They can be hassled by police to and from school and wait in those long metal-detector lines to enter school. Students can be subject to random searches by the New York Police Department at school, as described by a recent student at a Black Lives Matter at School rally. Black students are more likely than whites to receive harsher punishments for the same categories of misbehavior in school. Taken together, over-policing in and around schools can lower test scores and become a reason to avoid school for some students of color, as a new study has found.

That’s why we believe the answer to school violence isn’t more police, more metal detectors, or teachers carrying guns. We were heartened to see New York state legislators supporting a bill to prevent teachers from carrying guns in schools. This is a start. But too many other states are responding to the tragedy at Parkland by arming teachers, which doesn’t make students of color feel more secure. It is extremely important that all students, no matter their race, ethnicity, religion, gender or sexual orientation, feel protected in schools. But this can only happen if students of color have a voice in how we respond to gun violence.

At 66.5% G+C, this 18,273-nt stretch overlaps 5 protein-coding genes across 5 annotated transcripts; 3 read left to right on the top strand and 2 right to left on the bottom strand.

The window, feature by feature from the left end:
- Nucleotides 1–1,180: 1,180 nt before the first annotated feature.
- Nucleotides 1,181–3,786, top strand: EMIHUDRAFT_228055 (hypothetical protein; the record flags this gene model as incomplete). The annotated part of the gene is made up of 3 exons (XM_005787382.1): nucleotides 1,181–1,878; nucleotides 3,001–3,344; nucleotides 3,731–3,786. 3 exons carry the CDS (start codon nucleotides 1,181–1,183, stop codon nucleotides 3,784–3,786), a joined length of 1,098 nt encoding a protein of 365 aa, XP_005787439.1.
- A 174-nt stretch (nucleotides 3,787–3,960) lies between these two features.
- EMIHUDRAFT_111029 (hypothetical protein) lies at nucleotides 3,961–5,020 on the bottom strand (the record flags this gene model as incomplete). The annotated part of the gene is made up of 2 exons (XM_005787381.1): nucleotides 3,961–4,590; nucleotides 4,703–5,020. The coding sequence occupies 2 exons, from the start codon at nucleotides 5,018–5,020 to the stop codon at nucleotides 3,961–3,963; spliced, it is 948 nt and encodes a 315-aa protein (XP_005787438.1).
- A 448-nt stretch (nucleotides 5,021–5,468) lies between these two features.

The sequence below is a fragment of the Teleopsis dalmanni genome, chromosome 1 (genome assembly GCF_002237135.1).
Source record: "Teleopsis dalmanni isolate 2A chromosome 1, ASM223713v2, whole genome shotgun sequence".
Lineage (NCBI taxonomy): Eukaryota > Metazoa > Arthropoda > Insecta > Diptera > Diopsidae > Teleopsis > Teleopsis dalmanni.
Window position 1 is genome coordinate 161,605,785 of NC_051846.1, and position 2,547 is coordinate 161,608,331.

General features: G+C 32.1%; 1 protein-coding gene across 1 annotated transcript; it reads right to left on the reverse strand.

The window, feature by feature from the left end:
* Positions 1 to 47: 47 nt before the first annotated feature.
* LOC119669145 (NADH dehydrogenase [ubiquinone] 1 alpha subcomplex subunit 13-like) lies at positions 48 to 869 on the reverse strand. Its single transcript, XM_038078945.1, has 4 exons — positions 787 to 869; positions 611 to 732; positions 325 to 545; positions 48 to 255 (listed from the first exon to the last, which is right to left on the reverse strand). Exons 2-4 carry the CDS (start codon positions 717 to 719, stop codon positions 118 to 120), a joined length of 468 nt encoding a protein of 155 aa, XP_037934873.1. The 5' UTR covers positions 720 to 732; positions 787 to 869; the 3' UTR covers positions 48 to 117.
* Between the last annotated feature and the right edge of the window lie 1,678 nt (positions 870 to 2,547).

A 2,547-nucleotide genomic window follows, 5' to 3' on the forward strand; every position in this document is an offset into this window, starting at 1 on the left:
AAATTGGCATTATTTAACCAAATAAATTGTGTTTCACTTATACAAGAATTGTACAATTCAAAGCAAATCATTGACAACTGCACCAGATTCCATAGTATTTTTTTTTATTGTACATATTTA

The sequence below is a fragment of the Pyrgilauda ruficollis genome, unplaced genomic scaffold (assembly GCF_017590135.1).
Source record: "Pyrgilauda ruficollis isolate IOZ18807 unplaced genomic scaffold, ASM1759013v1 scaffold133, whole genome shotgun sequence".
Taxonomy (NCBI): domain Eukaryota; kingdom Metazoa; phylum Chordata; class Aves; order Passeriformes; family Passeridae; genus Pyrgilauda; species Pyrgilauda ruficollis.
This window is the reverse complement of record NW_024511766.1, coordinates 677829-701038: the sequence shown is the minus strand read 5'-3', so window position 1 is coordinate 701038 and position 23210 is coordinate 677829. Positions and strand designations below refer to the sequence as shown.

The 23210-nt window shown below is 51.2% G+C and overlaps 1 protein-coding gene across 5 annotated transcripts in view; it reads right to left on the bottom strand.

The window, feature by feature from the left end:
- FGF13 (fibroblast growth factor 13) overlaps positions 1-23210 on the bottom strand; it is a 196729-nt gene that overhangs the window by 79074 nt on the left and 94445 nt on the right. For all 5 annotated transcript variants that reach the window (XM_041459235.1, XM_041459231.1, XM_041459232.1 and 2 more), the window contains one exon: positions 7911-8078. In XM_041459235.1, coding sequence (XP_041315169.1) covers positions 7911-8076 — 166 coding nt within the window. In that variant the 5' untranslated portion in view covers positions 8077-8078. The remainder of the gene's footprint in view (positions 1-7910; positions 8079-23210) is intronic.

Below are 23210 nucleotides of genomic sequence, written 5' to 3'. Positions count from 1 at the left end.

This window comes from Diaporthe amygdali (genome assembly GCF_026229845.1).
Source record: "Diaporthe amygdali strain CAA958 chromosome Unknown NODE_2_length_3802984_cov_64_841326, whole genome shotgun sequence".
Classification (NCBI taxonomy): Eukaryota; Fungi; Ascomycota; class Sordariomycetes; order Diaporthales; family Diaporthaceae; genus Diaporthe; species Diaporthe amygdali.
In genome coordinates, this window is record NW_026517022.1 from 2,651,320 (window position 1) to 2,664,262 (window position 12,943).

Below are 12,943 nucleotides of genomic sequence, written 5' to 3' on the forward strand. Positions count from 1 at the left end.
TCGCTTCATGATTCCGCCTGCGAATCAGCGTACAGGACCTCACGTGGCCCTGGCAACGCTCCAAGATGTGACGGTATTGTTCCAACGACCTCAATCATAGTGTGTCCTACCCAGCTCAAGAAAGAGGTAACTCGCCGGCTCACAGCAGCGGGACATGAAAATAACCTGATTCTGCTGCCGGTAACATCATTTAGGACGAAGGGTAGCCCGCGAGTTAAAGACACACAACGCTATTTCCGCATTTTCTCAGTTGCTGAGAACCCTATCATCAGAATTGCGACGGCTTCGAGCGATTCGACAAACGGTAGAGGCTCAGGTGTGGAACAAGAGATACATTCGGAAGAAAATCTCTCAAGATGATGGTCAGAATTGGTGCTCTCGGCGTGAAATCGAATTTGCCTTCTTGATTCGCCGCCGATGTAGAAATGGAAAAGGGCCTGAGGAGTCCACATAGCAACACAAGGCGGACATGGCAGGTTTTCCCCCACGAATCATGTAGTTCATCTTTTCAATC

So what do students of color need? More adults of color whom students can turn to when they have problems; more counselors who can talk to us about issues we’re having before violence happens and when something traumatic does take place. Sometimes it’s a teacher’s positivity that creates a nurturing school environment. Alliyah, for example, attends a public high school where most of the students and teachers are white. But there are two black female teachers, and they constantly cheer her and each other on with positive comments, complimenting each other on how great natural hair looks and how proud they are of each other. This positive energy should be present for every student of color in every school.

Most of all, students of color don’t want to be viewed with constant suspicion and fear, becoming the targets of more — or more aggressive — policing in and out of school. We talk a lot about physical safety in schools but not enough about psychological, emotional, and cultural safety.

Students of color need to be able to walk into school every day knowing that they will be secure. This means that teachers should not be armed, that students should not be walking through metal detectors, that more teachers should look like their students of color, and that administrators have adequate funding for more school counselors.

Fourteen students died a year ago in Parkland. But since then 1,200 more children have lost their lives to gun violence. We must continue this fight to get that number to zero. Lives are literally on the line.